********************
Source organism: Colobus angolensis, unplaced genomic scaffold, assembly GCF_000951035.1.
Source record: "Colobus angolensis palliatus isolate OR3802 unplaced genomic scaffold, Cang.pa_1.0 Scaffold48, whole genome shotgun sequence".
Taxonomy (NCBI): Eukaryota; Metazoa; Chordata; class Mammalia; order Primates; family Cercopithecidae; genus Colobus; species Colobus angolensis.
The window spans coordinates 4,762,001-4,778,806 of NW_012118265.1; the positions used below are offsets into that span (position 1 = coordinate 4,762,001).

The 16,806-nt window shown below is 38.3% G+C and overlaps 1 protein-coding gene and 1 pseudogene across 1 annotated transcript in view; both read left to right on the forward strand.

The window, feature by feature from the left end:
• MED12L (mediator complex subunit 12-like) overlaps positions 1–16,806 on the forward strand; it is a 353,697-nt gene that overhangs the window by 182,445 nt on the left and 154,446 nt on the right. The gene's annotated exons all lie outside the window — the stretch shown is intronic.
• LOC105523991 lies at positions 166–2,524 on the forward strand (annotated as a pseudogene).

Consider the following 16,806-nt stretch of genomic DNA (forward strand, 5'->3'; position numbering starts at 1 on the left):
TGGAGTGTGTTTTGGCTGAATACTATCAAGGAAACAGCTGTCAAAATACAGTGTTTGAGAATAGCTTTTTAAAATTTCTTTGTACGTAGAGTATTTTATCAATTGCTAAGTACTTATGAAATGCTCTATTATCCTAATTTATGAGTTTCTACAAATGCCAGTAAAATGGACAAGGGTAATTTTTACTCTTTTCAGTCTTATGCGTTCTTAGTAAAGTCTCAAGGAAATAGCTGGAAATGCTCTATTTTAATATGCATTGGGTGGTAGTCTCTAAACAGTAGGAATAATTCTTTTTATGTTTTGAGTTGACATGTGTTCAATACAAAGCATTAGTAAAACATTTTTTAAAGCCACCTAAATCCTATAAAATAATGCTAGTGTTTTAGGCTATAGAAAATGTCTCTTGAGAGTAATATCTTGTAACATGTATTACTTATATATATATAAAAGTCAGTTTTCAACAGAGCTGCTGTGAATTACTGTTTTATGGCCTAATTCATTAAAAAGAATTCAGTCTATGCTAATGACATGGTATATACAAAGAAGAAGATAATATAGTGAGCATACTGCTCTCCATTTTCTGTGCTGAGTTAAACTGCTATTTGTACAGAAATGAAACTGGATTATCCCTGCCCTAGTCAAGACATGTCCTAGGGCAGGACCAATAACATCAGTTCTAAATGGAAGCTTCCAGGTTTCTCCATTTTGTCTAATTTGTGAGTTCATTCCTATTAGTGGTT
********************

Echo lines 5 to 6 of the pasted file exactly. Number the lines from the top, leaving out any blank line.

The 16,806-nt window shown below is 38.3% G+C and overlaps 1 protein-coding gene and 1 pseudogene across 1 annotated transcript in view; both read left to right on the forward strand.

The window, feature by feature from the left end: